My first job was at a local sandwich shop at 15. From memory, I got $11.70 an hour. The money was great, but I mostly took the job because my best friend worked there too. We used to hang out, challenge each other to see who could make the most bizarrely flavoured sandwich, and people watch the men eyeing the brothel that neighboured the sandwich shop.

Did you worry about money growing up?

Despite the fact that we grew up with a mistaken understanding of our family's financial position, I don't remember being excessively worried about money. We always trusted our mum, our family financier.

Do you worry about money now?

I'm very lucky to not have to worry about money. I've always worked and had savings to draw from, which has meant I've been privileged enough to never have debt other than HECS. 
I have low expenses and very few financial commitments, but it's very reassuring to know that if anything ever went drastically downhill financially, my partner or mum could help me out.
My boyfriend and I are saving to buy a place for ourselves, which feels like an uphill battle in Sydney.

At what age did you become financially responsible for yourself and do you have a financial safety net?

I've been financially independent since schoolies. I went on a gap year when I was 17 before moving interstate for uni.

Do you or have you ever received passive or inherited income? If yes, please explain.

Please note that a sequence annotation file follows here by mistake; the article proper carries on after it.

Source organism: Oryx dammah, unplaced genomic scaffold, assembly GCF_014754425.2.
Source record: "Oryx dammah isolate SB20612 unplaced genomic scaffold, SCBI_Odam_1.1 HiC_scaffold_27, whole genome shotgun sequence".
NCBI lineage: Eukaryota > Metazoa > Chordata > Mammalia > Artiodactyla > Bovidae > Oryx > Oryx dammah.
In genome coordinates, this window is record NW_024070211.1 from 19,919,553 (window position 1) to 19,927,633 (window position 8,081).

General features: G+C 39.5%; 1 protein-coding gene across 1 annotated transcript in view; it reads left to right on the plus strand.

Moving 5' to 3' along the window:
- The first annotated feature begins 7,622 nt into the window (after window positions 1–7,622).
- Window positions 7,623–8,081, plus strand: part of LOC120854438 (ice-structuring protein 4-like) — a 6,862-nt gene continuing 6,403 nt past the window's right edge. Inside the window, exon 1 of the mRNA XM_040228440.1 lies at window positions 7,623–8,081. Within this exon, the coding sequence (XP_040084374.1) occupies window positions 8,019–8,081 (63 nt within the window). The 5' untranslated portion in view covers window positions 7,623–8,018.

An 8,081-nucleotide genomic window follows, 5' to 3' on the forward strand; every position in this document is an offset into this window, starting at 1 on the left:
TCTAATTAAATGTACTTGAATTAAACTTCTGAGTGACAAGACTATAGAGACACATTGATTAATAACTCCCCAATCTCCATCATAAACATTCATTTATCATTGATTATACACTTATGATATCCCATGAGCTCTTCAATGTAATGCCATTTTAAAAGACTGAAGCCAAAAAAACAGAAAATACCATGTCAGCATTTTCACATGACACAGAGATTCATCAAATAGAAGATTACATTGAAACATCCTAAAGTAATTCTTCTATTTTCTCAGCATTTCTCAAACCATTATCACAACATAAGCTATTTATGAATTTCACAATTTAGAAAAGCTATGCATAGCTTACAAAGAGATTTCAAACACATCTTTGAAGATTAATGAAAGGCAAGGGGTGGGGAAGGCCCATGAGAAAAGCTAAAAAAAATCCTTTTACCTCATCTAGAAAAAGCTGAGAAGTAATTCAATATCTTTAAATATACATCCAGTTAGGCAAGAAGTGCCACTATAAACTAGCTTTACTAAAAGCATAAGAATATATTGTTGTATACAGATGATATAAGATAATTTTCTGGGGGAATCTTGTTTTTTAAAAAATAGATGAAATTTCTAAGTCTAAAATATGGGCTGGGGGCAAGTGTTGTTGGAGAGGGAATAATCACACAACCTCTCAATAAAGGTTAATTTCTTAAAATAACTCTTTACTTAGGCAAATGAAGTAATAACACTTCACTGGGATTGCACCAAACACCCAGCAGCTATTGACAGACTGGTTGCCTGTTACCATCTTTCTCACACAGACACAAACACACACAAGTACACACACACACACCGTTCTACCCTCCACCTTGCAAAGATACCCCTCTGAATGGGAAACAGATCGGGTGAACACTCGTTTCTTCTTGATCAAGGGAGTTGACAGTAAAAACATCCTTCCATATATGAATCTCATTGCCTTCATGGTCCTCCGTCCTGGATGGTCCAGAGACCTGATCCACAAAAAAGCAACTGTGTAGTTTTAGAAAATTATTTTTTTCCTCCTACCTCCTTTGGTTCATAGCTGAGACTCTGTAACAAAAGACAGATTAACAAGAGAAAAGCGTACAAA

All the kids inherited $6,000 when our grandpa passed away.

Day 1

5:30am — Go for a surf with one of my housemates, M. Parking fees kick in at 8am. We’ll be out of the water by then, but we’re going to grab breakfast and plan an upcoming trip, so I pay for parking until 9:30am. $10.70
8:00am — We head to a café that is too healthy for my current cravings. I order a smoothie with banana, oats, peanut butter, and a shot of espresso, plus a breakfast haloumi wrap. M. opts for the big breakfast option and a large long black. It costs $48.20, so my share is $24.10. M. and I chat about two of our uni friends who are getting hitched interstate next month. After a lot of group texts, we have worked out who from our circle of mates is going and how many need accommodation. So we browse Airbnb until we find two options that are big enough. M. posts in the group chat while I place a deposit on the (fully refundable) option ($358). This has been an expensive breakfast, but the deposit covers more than my and my partner's share of the accommodation costs (which is $240), so the difference will be repaid by mates. $382.10
9:50am — We’re running late. We decide to continue running the gauntlet with the parking inspectors and I stop at a bakery to buy a box of tarts to take to dinner tonight ($35). Happily, we don’t have a parking fine and we head back to our sharehouse to work from home for the day. I work as a graphic designer five days a week — I usually work from home and my hours are very flexible, varying with the workload. $35
1:15pm — Lunch time. I reheat some leftover pesto pasta and eat it on the back deck as I Facetime my friend, P. We chat about a date she had last night (it was a dud — the guy spent the whole night talking about his ex-girlfriend and she ended up consoling him). We make plans to have dinner next week before I sneak one of the tarts out of the box for dessert and log back on to work for the arvo. 
4:00pm — Work is light today so I log off, get petrol ($65.30) and drive to my mum’s house to walk our family dog. I stay for a cup of tea and leave a tart in Mum’s fridge as a surprise for later. $65.30